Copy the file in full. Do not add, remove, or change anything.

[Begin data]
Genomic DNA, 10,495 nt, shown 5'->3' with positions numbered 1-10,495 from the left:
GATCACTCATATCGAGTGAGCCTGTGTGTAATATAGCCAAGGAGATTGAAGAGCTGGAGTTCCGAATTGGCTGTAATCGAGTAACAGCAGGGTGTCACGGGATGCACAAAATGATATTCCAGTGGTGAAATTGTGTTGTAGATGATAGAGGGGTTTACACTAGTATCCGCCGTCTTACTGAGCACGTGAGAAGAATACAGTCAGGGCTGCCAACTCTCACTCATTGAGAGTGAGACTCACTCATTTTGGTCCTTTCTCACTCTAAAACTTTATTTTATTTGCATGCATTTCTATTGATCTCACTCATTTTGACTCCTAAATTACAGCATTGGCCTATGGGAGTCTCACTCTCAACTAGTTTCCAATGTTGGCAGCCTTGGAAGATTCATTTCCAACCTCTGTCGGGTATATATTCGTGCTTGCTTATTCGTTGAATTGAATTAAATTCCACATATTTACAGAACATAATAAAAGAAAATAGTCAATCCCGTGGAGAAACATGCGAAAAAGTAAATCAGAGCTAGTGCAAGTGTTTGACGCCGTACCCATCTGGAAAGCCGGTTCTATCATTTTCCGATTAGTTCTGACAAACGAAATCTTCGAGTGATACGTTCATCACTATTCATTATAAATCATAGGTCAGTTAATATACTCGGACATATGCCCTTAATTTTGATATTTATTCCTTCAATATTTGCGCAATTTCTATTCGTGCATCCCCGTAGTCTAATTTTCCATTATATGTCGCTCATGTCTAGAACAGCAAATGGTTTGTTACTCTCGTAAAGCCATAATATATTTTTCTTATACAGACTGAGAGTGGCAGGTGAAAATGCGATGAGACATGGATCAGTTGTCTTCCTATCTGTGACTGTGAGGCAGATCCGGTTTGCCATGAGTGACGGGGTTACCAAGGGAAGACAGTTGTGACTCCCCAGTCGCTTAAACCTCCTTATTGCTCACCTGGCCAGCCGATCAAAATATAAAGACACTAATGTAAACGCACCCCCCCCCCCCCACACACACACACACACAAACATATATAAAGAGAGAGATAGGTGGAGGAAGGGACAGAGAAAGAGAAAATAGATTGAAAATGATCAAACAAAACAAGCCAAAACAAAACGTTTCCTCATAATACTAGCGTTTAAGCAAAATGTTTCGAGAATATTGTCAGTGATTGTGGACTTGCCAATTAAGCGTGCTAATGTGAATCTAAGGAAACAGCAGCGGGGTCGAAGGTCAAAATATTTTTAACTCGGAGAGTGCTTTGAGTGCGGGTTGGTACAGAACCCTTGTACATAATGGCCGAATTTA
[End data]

Genomic DNA, 10,495 nt, shown 5'->3' with positions numbered 1-10,495 from the left:
GATCACTCATATCGAGTGAGCCTGTGTGTAATATAGCCAAGGAGATTGAAGAGCTGGAGTTCCGAATTGGCTGTAATCGAGTAACAGCAGGGTGTCACGGGATGCACAAAATGATATTCCAGTGGTGAAATTGTGTTGTAGATGATAGAGGGGTTTACACTAGTATCCGCCGTCTTACTGAGCACGTGAGAAGAATACAGTCAGGGCTGCCAACTCTCACTCATTGAGAGTGAGACTCACTCATTTTGGTCCTTTCTCACTCTAAAACTTTATTTTATTTGCATGCATTTCTATTGATCTCACTCATTTTGACTCCTAAATTACAGCATTGGCCTATGGGAGTCTCACTCTCAACTAGTTTCCAATGTTGGCAGCCTTGGAAGATTCATTTCCAACCTCTGTCGGGTATATATTCGTGCTTGCTTATTCGTTGAATTGAATTAAATTCCACATATTTACAGAACATAATAAAAGAAAATAGTCAATCCCGTGGAGAAACATGCGAAAAAGTAAATCAGAGCTAGTGCAAGTGTTTGACGCCGTACCCATCTGGAAAGCCGGTTCTATCATTTTCCGATTAGTTCTGACAAACGAAATCTTCGAGTGATACGTTCATCACTATTCATTATAAATCATAGGTCAGTTAATATACTCGGACATATGCCCTTAATTTTGATATTTATTCCTTCAATATTTGCGCAATTTCTATTCGTGCATCCCCGTAGTCTAATTTTCCATTATATGTCGCTCATGTCTAGAACAGCAAATGGTTTGTTACTCTCGTAAAGCCATAATATATTTTTCTTATACAGACTGAGAGTGGCAGGTGAAAATGCGATGAGACATGGATCAGTTGTCTTCCTATCTGTGACTGTGAGGCAGATCCGGTTTGCCATGAGTGACGGGGTTACCAAGGGAAGACAGTTGTGACTCCCCAGTCGCTTAAACCTCCTTATTGCTCACCTGGCCAGCCGATCAAAATATAAAGACACTAATGTAAACGCACCCCCCCCCCCCCACACACACACACACACAAACATATATAAAGAGAGAGATAGGTGGAGGAAGGGACAGAGAAAGAGAAAATAGATTGAAAATGATCAAACAAAACAAGCCAAAACAAAACGTTTCCTCATAATACTAGCGTTTAAGCAAAATGTTTCGAGAATATTGTCAGTGATTGTGGACTTGCCAATTAAGCGTGCTAATGTGAATCTAAGGAAACAGCAGCGGGGTCGAAGGTCAAAATATTTTTAACTCGGAGAGTGCTTTGAGTGCGGGTTGGTACAGAACCCTTGTACATAATGGCCGAATTTA